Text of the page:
In Chrome the affected images simply move down one pixel on hover. In Firefox each display pixel becomes a composite of the neighboring pixels in the unshifted, pixel-aligned image, which (1) blurs the shifted image and (2) renders it 1px taller because the image that was N+fraction display pixels high and thus contributed to N+1 rendered pixels is now fraction+N+fraction display pixels high and contributes to N+2 rendered pixels. [2]

    In your style the image moves down 0.275px on hover:
    <div class="photo">
    	<div class="over-nav">Edit controls</div>
    	<img style="width: 100%; height: auto;">
    	<!-- On hover, move IMG *above* .over-nav via margin-top -->
    .photo { width: 197.5px }
    .photo .over-nav {
      margin-top: -22%;  /* 197.5px x -22% = -43.45px */
      height: 0px;
      border: none;
      }                  /* bottom: -43.45px + 0px + 0px */
    .photo IMG { margin-top: 0 } /* top: 0px <<< */
    .photo:hover .over-nav {
      margin-top: 135%;  /* 197.5px x 135% = 266.625px */
      height: 20px;
      border-width: 1px;
    }                    /* bottom: 266.625px + 20px + 2*1px */
    .photo:hover IMG {
      margin-top: -146%; /* 197.5px x -146% = -288.35px */
    }                    /* top: 288.625px -288.35px = 0.275px <<< */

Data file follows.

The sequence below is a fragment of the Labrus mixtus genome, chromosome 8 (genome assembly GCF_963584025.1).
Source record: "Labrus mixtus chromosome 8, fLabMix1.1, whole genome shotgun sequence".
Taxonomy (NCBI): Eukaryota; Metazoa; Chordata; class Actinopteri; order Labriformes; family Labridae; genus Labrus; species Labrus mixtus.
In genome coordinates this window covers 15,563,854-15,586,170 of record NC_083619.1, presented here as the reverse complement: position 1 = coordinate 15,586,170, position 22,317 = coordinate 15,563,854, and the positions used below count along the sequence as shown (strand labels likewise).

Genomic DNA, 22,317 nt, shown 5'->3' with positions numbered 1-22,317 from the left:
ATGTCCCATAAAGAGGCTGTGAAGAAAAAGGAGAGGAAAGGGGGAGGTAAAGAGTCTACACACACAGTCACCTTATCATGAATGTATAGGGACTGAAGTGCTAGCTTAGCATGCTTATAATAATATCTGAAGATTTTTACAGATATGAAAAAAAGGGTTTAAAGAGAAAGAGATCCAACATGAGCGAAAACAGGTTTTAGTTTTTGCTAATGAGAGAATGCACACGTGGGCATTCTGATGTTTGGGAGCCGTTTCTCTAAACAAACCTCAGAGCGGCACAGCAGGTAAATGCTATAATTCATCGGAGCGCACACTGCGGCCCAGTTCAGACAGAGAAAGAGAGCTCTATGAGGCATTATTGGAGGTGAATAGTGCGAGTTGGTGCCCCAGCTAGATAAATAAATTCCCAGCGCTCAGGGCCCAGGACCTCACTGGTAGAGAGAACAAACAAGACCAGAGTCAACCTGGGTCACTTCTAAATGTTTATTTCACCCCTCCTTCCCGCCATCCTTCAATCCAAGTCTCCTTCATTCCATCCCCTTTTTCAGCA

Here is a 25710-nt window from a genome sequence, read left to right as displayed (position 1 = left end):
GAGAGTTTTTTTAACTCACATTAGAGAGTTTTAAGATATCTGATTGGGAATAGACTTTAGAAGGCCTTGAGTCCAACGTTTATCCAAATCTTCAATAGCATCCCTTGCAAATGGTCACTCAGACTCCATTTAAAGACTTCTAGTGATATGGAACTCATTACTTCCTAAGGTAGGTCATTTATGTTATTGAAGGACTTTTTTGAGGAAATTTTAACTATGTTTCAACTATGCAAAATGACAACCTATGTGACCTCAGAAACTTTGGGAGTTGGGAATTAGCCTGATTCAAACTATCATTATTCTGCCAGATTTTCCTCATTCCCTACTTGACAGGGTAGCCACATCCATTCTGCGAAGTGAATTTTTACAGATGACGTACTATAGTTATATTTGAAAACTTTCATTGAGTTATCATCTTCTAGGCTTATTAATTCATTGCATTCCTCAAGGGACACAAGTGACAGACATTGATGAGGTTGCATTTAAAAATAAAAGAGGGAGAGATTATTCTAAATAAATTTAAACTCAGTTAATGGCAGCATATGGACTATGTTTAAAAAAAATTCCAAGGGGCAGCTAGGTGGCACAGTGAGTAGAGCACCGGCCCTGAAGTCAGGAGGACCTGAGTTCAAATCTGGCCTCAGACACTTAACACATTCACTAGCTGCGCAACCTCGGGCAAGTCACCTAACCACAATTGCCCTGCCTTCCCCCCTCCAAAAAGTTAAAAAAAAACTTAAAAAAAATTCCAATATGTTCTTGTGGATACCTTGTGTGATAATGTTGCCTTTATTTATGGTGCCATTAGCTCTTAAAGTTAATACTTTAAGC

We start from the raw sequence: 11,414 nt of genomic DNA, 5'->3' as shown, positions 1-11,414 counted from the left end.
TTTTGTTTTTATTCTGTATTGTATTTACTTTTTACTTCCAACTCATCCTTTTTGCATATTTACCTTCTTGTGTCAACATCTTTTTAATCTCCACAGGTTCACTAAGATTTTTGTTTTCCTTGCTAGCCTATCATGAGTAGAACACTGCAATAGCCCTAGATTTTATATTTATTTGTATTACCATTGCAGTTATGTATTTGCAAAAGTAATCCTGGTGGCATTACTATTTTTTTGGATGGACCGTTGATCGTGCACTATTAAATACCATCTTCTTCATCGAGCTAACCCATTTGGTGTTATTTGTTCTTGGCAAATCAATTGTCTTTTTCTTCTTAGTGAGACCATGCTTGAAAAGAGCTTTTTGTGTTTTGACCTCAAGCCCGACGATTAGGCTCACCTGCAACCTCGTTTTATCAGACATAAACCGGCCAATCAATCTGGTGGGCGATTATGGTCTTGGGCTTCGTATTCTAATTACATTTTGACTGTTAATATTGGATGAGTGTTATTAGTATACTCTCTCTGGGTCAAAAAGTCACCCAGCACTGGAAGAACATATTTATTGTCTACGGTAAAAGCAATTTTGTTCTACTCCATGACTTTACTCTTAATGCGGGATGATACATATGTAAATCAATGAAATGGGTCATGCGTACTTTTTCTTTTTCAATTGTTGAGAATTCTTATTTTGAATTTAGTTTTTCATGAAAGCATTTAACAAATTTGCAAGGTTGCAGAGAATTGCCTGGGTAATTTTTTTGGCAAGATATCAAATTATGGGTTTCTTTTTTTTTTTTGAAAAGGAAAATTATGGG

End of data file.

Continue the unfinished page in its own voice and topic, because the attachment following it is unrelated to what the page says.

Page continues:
If the (resized) image is N+fraction pixels high, and if fraction < 0.5 < fraction + 0.275, then the browser will reposition the image on hover, and in Firefox the image will be smudged.

    To avoid this "feature", move the images an integral number of pixels (or don't move them at all).
    .photo:hover .over-nav {
      height: calc(197.5px * (1.46 - 1.35));
      box-sizing: border-box;
    }                      /* bottom: 266.625px + 21.725px = 288.35px */
    .photo:hover IMG {...} /* top: 288.35px -288.35px = 0px <<< */
    Remember that margin-height: 22% is 22% of the container width, not height; if you want to use relative units here, em is a better choice. It may be easier to absolutely position .over-nav within .photo.

    [1] Specifically, if the top half of the pixels in the next display row are covered by the bottom edge of the repositioned image, Chrome will move the image and Firefox will redisplay it.